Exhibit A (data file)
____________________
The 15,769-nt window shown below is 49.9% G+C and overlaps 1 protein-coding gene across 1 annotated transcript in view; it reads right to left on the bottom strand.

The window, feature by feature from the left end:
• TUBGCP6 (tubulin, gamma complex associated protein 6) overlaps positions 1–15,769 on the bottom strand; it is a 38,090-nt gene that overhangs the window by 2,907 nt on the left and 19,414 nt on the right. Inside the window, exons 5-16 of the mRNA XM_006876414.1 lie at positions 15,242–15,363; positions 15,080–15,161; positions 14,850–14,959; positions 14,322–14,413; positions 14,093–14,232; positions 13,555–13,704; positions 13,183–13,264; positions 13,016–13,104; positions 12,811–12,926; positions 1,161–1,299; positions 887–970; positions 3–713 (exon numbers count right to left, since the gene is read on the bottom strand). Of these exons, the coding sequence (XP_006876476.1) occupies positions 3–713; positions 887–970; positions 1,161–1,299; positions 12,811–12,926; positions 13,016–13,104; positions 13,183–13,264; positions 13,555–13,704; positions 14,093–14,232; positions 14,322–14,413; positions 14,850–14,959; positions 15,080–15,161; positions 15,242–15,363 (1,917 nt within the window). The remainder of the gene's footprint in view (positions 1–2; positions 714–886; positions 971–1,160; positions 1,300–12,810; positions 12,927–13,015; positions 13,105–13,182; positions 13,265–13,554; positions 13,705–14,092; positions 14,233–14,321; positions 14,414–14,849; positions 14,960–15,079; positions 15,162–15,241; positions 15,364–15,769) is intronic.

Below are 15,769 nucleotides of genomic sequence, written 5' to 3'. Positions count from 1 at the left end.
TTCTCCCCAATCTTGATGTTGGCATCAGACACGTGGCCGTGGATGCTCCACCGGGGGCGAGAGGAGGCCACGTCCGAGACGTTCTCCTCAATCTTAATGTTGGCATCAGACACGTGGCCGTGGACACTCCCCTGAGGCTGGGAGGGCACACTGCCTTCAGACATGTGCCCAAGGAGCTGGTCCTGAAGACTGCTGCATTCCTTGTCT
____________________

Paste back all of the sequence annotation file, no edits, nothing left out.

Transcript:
The 15,769-nt window shown below is 49.9% G+C and overlaps 1 protein-coding gene across 1 annotated transcript in view; it reads right to left on the bottom strand.

The window, feature by feature from the left end:
• TUBGCP6 (tubulin, gamma complex associated protein 6) overlaps positions 1–15,769 on the bottom strand; it is a 38,090-nt gene that overhangs the window by 2,907 nt on the left and 19,414 nt on the right. Inside the window, exons 5-16 of the mRNA XM_006876414.1 lie at positions 15,242–15,363; positions 15,080–15,161; positions 14,850–14,959; positions 14,322–14,413; positions 14,093–14,232; positions 13,555–13,704; positions 13,183–13,264; positions 13,016–13,104; positions 12,811–12,926; positions 1,161–1,299; positions 887–970; positions 3–713 (exon numbers count right to left, since the gene is read on the bottom strand). Of these exons, the coding sequence (XP_006876476.1) occupies positions 3–713; positions 887–970; positions 1,161–1,299; positions 12,811–12,926; positions 13,016–13,104; positions 13,183–13,264; positions 13,555–13,704; positions 14,093–14,232; positions 14,322–14,413; positions 14,850–14,959; positions 15,080–15,161; positions 15,242–15,363 (1,917 nt within the window). The remainder of the gene's footprint in view (positions 1–2; positions 714–886; positions 971–1,160; positions 1,300–12,810; positions 12,927–13,015; positions 13,105–13,182; positions 13,265–13,554; positions 13,705–14,092; positions 14,233–14,321; positions 14,414–14,849; positions 14,960–15,079; positions 15,162–15,241; positions 15,364–15,769) is intronic.

Below are 15,769 nucleotides of genomic sequence, written 5' to 3'. Positions count from 1 at the left end.
TTCTCCCCAATCTTGATGTTGGCATCAGACACGTGGCCGTGGATGCTCCACCGGGGGCGAGAGGAGGCCACGTCCGAGACGTTCTCCTCAATCTTAATGTTGGCATCAGACACGTGGCCGTGGACACTCCCCTGAGGCTGGGAGGGCACACTGCCTTCAGACATGTGCCCAAGGAGCTGGTCCTGAAGACTGCTGCATTCCTTGTCT